A letter sent from counterculture figure Neal Cassady to beat writer Jack Kerouac is up for auction at Christie's on June 16.
It's known as the Joan Anderson letter and is famous for inspiring Kerouac to adopt his trademark stream of consciousness style of writing.
It runs to 16,000 words over 18 pages and was written in the grip of a Benzedrine high.
Kerouac explained in a 1968 interview with the Paris Review: "I got the idea for the spontaneous style of On the Road from seeing how good old Neal Cassady wrote his letters to me, all first person, fast, mad, confessional, completely serious, all detailed…
"The letter, the main letter I mean, was forty thousand words long, mind you, a whole short novel.
"It was the greatest piece of writing I ever saw, better'n anybody in America, or at least enough to make Melville, Twain, Dreiser, Wolfe, I dunno who, spin in their graves…Neal and I called it, for convenience, the Joan Anderson Letter."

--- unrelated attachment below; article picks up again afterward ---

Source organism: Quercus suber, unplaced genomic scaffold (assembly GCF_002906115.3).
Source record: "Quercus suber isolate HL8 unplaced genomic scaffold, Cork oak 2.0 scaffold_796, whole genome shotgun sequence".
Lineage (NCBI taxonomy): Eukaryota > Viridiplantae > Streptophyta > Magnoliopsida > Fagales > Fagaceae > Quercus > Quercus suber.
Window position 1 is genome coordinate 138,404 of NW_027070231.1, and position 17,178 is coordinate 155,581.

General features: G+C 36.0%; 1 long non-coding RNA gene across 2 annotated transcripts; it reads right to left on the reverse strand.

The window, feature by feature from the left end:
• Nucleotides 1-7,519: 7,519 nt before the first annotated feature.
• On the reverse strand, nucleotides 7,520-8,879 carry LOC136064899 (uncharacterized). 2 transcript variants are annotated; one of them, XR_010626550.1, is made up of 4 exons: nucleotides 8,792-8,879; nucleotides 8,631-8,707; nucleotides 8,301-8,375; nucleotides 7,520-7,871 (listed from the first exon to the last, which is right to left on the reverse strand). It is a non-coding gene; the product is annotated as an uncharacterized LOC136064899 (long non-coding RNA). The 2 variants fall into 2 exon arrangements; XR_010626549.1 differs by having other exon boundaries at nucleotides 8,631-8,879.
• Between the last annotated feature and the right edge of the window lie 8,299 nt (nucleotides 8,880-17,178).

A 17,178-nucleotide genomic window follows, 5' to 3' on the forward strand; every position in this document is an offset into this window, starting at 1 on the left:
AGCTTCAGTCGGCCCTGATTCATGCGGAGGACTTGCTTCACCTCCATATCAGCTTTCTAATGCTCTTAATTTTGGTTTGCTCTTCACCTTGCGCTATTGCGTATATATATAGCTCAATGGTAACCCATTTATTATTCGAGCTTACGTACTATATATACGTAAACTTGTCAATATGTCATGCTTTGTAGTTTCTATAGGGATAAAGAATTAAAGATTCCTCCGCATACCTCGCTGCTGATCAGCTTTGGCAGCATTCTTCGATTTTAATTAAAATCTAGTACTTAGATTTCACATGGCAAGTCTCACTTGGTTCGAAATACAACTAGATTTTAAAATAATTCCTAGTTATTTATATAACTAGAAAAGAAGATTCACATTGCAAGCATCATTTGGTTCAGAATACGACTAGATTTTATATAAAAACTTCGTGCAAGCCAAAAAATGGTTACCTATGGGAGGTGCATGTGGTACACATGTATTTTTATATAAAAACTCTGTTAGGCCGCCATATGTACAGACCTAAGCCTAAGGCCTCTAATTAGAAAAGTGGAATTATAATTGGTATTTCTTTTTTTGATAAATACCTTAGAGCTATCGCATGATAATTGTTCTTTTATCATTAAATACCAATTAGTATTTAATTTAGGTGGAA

The letter is so named for its references to Cassady's then girlfriend, Joan Anderson.
Cassady was a key figure in the American counterculture of the 1950s and 1960s.
He was an outsider raised on the streets of Denver who became friends with heavyweight intellectuals such Kerouac and Allan Ginsberg.
Kerouac went on to immortalise him as the mercurial, puckish figure of Dean Moriarty in On the Road.
Cassady wrote extensively, but very little of his output has survived. He is perhaps best remembered for his ability to ingest titanic quantities of drugs.
The letter, long believed lost, is expected to sell for around $400,000-600,000.
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